There's an optimization the compiler makes called the String Constant Pool.
Any Strings with Constant literals are placed here.
In your example,
String s1 = "abc";
The String literal "abc" will be placed in the pool.
Everytime the literal "abc" is used, instead of creating a new object the string will point to the memory location of the string in the pool.
String a = "abc";
String b = "abc";
These variables point to the EXACT same objects.
It's like writing:
Object d = new Object();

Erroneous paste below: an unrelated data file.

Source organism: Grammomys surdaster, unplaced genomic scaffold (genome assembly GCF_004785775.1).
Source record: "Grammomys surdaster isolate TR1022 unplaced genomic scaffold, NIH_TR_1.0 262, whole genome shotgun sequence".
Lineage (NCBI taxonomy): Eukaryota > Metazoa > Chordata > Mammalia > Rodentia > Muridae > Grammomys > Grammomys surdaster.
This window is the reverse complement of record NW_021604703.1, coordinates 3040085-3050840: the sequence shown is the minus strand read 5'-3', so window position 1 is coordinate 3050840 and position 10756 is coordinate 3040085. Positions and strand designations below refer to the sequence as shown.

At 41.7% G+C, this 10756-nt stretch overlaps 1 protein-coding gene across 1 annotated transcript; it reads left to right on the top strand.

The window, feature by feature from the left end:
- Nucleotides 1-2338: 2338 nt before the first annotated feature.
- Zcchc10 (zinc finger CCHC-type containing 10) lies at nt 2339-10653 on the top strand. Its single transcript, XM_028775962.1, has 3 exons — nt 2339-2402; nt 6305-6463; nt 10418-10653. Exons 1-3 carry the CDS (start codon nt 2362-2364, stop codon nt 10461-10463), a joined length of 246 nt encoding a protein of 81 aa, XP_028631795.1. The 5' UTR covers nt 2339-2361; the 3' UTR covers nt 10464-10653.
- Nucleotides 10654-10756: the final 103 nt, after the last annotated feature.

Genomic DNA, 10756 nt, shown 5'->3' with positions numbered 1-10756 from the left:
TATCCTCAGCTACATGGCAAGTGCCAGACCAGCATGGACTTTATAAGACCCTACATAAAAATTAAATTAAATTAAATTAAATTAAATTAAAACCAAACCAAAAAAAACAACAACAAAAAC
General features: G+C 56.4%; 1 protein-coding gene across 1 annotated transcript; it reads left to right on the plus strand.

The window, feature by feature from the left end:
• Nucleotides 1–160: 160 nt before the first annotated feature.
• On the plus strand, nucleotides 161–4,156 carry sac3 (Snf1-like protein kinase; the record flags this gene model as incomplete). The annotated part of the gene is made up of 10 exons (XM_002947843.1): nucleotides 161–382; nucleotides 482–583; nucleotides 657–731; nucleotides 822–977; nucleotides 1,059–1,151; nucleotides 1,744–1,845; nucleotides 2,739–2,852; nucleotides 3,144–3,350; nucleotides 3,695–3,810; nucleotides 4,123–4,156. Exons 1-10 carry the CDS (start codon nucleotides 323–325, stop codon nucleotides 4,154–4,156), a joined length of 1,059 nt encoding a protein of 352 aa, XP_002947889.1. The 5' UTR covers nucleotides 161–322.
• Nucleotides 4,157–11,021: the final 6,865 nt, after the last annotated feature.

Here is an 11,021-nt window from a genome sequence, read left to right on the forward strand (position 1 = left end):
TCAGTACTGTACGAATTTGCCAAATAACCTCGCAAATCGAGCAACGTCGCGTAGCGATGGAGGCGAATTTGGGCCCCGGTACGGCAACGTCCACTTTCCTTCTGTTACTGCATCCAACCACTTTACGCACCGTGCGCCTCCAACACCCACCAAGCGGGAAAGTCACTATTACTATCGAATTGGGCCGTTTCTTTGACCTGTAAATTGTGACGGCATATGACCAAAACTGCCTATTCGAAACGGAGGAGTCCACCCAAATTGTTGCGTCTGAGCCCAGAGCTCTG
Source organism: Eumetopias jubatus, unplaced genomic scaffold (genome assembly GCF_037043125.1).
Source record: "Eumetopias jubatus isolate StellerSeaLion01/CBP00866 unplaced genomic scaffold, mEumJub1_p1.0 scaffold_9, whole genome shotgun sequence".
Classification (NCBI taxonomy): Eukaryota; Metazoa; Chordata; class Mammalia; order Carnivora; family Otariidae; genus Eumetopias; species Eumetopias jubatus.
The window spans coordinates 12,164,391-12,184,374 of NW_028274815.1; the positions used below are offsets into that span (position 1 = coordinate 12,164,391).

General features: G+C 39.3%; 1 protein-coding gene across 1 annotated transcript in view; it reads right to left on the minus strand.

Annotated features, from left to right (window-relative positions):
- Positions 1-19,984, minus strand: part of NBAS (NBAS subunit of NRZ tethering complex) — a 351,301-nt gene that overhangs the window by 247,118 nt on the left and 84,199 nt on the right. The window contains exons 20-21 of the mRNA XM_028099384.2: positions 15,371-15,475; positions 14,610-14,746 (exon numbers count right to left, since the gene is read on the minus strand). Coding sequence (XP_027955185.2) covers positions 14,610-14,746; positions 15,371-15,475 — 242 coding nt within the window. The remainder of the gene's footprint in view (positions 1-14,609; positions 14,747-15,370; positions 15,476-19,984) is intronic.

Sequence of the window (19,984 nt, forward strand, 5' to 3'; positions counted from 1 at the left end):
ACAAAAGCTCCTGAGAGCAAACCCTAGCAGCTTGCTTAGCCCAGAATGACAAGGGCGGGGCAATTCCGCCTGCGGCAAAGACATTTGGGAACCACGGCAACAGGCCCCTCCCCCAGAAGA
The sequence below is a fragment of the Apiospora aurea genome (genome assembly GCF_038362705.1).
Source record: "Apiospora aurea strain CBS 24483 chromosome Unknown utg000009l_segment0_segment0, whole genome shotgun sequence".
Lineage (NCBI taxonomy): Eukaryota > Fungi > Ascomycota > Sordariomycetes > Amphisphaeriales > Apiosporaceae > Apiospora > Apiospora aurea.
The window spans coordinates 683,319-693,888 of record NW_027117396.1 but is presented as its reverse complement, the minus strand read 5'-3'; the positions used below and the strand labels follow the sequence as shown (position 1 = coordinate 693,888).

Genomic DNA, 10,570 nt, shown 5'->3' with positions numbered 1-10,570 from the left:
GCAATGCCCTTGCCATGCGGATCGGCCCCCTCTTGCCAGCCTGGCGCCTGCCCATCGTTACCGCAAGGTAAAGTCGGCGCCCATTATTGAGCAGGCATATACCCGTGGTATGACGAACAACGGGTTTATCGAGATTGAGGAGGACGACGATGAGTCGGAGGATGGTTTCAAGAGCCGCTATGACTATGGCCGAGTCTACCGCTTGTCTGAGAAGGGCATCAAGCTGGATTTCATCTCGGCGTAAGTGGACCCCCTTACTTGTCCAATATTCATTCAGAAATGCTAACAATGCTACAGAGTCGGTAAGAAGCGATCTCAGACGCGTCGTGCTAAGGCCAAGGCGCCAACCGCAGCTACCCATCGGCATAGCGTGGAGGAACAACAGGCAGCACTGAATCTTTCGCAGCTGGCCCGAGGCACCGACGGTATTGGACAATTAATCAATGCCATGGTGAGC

Object e = d;
As Nikhil Sharma
's said, == compares the value of the memory location of objects. As Donna
said, a String is a class.
== will result in true; they are the same obects.
But, there's a catch.
When using the new keyword a String will not be interned unless done manually. In other words, a new String will be created instead of checking the SCP for the same string values.
String a = new String("b");
String b = new String("b");
So, these are different objects.